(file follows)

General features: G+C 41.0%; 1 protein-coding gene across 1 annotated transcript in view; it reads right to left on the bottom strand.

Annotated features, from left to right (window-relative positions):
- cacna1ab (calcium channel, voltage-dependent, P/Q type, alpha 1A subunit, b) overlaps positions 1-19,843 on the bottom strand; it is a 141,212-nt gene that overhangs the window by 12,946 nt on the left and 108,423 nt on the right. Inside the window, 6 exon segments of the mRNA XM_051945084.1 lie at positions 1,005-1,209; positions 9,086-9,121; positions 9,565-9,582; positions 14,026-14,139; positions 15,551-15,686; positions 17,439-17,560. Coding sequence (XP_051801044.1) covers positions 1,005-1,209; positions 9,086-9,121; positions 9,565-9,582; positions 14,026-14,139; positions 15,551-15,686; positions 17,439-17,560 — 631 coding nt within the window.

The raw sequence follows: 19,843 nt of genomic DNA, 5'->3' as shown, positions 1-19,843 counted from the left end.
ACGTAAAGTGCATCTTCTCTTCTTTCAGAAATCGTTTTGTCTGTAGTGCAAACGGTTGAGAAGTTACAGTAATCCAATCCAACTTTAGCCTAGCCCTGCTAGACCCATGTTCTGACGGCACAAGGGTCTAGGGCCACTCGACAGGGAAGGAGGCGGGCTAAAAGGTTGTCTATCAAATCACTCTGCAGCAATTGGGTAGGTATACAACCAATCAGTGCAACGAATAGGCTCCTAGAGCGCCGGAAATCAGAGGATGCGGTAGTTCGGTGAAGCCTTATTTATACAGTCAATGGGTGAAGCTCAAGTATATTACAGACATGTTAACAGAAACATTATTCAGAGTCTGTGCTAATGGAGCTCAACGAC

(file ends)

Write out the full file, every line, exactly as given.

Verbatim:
General features: G+C 41.0%; 1 protein-coding gene across 1 annotated transcript in view; it reads right to left on the bottom strand.

Annotated features, from left to right (window-relative positions):
- cacna1ab (calcium channel, voltage-dependent, P/Q type, alpha 1A subunit, b) overlaps positions 1-19,843 on the bottom strand; it is a 141,212-nt gene that overhangs the window by 12,946 nt on the left and 108,423 nt on the right. Inside the window, 6 exon segments of the mRNA XM_051945084.1 lie at positions 1,005-1,209; positions 9,086-9,121; positions 9,565-9,582; positions 14,026-14,139; positions 15,551-15,686; positions 17,439-17,560. Coding sequence (XP_051801044.1) covers positions 1,005-1,209; positions 9,086-9,121; positions 9,565-9,582; positions 14,026-14,139; positions 15,551-15,686; positions 17,439-17,560 — 631 coding nt within the window.

The raw sequence follows: 19,843 nt of genomic DNA, 5'->3' as shown, positions 1-19,843 counted from the left end.
ACGTAAAGTGCATCTTCTCTTCTTTCAGAAATCGTTTTGTCTGTAGTGCAAACGGTTGAGAAGTTACAGTAATCCAATCCAACTTTAGCCTAGCCCTGCTAGACCCATGTTCTGACGGCACAAGGGTCTAGGGCCACTCGACAGGGAAGGAGGCGGGCTAAAAGGTTGTCTATCAAATCACTCTGCAGCAATTGGGTAGGTATACAACCAATCAGTGCAACGAATAGGCTCCTAGAGCGCCGGAAATCAGAGGATGCGGTAGTTCGGTGAAGCCTTATTTATACAGTCAATGGGTGAAGCTCAAGTATATTACAGACATGTTAACAGAAACATTATTCAGAGTCTGTGCTAATGGAGCTCAACGAC